by Fernan A. Gianan
are some aspects of the recently issued DENR guidelines on the recovery
and disposition of abandoned logs, drifted logs, sunken logs, uprooted and
fire/typhoon damaged trees, tree stumps, tops and branches, that are not
applicable particularly in the light of our province's experience.
the last supertyphoon, thousands of drifted logs clogged the Cabugao bay
as well as parts of Bato river. According to the new guidelines, the
finder of the wood materials has first priority, ahead of the National
Resources Development Corporation (NRDC) and the local government units.
is not easy to imagine that the finder would have a hard time maintaining
his stake on the floating lumber, as others would erase his name and etch
theirs as soon as the finder leaves to apply for the Wood Recovery Permit.
In San Vicente, Virac last 1998, a piece of timber stranded on the beach
sported as many as six names chiseled on it.
guidelines also specify that the CENRO, upon learning of the existence of
such materials, shall conduct a 100% inventory of the lumber, which shall
be chronologically numbered, photographed and indicated in a sketch map.
It would be hard for them to number logs floating in the open sea, much
less draw a sketch map of them as they are constantly pushed around by
waves. Nor would an approximate measurement of volume be possible, if
foresters don't have the heart to jump from rolling log to rolling log.
There is also the matter of paying the forest charges. A man whose house has been blown down would not even think of paying the government for the right to secure lumber materials, freely floating at sea, when the government takes its own time in giving assistance on relief and rehabilitation efforts.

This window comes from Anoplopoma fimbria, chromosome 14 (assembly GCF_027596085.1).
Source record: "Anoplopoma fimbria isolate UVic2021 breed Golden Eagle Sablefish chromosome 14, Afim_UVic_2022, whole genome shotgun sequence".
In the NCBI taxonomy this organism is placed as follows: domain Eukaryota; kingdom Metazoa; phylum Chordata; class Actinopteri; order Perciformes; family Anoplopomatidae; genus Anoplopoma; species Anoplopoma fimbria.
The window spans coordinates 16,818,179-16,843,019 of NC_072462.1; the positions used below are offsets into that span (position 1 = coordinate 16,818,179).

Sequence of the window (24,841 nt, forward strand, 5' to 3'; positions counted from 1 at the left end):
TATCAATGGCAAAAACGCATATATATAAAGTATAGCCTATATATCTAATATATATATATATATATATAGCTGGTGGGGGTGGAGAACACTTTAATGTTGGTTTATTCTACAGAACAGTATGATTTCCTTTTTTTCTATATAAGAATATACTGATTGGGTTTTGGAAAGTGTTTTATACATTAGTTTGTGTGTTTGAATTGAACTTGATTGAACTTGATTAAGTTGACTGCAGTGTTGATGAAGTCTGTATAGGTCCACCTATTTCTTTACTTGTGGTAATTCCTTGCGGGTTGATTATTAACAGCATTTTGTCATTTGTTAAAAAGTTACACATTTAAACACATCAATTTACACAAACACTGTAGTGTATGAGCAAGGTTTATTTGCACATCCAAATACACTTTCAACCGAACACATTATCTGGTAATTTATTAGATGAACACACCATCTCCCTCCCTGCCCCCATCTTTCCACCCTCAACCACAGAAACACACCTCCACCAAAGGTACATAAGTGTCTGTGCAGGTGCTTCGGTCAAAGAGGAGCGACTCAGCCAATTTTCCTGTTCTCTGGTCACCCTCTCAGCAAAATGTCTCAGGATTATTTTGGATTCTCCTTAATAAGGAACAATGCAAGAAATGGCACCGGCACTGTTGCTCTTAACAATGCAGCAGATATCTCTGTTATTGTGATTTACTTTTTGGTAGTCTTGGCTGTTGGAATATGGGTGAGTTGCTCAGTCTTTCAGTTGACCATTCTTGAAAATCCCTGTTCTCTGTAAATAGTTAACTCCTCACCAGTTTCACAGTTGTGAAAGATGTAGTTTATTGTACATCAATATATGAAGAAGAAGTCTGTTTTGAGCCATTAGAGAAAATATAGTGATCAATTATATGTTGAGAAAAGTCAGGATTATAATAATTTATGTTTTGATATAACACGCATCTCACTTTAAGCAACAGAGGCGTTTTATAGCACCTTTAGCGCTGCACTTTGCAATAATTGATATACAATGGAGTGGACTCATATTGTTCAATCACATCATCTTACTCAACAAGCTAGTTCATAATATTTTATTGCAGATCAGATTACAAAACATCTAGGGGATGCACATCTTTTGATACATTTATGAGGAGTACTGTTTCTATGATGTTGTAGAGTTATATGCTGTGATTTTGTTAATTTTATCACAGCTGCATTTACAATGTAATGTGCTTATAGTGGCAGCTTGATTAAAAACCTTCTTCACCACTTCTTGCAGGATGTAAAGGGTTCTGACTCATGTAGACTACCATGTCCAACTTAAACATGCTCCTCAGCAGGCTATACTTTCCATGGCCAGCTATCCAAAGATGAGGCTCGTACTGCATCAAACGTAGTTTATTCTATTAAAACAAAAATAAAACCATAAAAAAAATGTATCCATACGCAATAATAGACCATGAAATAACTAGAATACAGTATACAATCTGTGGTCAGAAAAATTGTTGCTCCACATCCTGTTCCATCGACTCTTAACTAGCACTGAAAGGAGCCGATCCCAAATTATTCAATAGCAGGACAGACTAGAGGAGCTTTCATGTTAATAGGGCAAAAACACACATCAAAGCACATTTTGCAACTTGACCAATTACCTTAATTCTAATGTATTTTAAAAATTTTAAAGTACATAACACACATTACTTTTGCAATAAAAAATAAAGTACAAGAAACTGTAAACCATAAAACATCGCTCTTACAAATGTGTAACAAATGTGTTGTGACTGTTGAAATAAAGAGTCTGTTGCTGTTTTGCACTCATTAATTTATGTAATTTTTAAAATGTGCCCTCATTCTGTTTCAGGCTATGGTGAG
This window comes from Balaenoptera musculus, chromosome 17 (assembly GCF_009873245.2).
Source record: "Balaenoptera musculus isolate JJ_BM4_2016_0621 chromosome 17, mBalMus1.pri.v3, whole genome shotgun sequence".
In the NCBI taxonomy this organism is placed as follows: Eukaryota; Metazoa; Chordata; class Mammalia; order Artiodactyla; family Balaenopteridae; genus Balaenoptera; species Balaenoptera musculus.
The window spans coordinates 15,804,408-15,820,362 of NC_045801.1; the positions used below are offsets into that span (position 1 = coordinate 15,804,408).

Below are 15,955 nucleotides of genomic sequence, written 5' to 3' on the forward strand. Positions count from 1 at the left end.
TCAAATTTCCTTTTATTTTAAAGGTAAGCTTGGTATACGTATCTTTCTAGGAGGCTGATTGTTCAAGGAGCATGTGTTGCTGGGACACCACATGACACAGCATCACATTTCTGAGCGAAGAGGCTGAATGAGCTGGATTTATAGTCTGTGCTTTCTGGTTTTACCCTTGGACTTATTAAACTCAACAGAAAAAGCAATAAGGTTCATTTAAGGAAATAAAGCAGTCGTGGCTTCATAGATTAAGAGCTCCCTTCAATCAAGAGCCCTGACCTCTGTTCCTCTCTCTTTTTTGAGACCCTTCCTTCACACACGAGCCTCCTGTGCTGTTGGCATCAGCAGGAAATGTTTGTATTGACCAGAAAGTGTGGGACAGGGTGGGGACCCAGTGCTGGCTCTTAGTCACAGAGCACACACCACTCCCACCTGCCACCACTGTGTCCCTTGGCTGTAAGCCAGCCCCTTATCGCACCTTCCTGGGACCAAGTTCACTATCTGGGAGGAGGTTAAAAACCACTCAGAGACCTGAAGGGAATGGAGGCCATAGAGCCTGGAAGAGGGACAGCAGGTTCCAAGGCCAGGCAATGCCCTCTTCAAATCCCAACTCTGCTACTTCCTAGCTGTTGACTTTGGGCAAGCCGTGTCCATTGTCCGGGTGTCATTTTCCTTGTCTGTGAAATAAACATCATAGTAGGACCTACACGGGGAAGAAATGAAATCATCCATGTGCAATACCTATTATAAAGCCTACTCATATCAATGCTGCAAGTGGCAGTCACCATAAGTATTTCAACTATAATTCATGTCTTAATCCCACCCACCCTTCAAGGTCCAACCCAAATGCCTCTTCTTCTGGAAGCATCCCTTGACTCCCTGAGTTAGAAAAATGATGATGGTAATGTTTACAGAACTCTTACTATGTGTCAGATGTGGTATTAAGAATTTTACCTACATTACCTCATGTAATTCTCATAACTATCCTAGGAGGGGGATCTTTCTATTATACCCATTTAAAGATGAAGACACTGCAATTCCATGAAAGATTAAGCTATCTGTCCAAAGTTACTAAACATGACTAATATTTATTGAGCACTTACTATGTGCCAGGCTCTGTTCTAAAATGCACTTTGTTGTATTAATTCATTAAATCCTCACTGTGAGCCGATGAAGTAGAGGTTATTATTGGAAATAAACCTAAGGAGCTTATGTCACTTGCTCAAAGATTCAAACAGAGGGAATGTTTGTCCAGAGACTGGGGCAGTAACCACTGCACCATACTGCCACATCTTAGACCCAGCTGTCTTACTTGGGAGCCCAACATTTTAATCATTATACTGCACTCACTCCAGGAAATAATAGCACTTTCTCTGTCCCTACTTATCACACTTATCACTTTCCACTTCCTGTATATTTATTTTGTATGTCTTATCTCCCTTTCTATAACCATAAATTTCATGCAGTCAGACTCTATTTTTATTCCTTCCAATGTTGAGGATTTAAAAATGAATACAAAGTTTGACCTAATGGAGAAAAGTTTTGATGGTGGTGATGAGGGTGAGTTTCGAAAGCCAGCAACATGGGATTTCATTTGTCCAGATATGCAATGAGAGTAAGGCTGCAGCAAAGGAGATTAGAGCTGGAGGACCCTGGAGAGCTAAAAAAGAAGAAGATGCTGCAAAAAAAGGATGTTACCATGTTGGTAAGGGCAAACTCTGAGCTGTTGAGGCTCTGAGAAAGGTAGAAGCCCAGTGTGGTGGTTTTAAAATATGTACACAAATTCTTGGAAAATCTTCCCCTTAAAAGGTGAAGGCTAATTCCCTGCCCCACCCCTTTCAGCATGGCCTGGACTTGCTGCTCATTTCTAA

We have good laws, but there are laws, like these DENR guidelines, that should have been given more thought and inputs from the field before they were implemented.
Under subcontract with the M. Alberto Construction with Engr. Jessie Alberto as project manager, the cell site's structural component is nearing completion. Last week, main contractor Nokia sent its systems engineer, Jonathan Rodriguez of Cabugao, Bato, and commissioning engineer Jorgen Lindgren, to initialize the operation of the so-called Base Station Transceiver(BTS).
The BTS, Rodriguez disclosed, would be capable of handling 60 cellphone calls at the same time. He said the cell site, which is part of Globe's expansion program, would cost anywhere from P28 to P30 million once operational.
Local texting addicts are expected to multiply like flies in the first quarter of 2001. This columnist dreams to own one, although current financial difficulties due to recent housing expenses deter its realization.
It would be better to wait until Digital Telecommunications (Digitel) launches its cellphone and Short Messaging System (SMS) by October of next year. As the landline communications here is run by Digitel, it would be more economical for the caller if his cellphone would be Digitel's, not Smart or Nokia.
The other week, Piltel reportedly activated its long dormant Mobiline cellsite. Some gratified users switched on their dusty phones, including the ugly bagphones distributed by Rep. Jun Verceles through the much-ballyhooed Telepono sa Barangay, and got a signal. But only for a while. As of presstime, the Motorola Startac this columnist borrowed sported a "red" blinker, meaning Mobiline is out again. Perhaps, NTC Commissioner Joseph Santiago should personally take it upon himself to ensure that Mobiline upgrades its Virac equipment so it can accommodate text messages and be operational daily.
The next Sunday, as the plate was being passed, he said... "Brothers and Sisters, I don't like to have to do this, but there is a man in the congregation who is having an affair with another parishioner's wife, and if there is not at least five dollars in the collection, I will reveal his name."
Later, as he counted the money, he found 20 five dollar bills, and two dollar bills with a note that read: "Forever hold your peace; I'll have that other three dollars before sundown."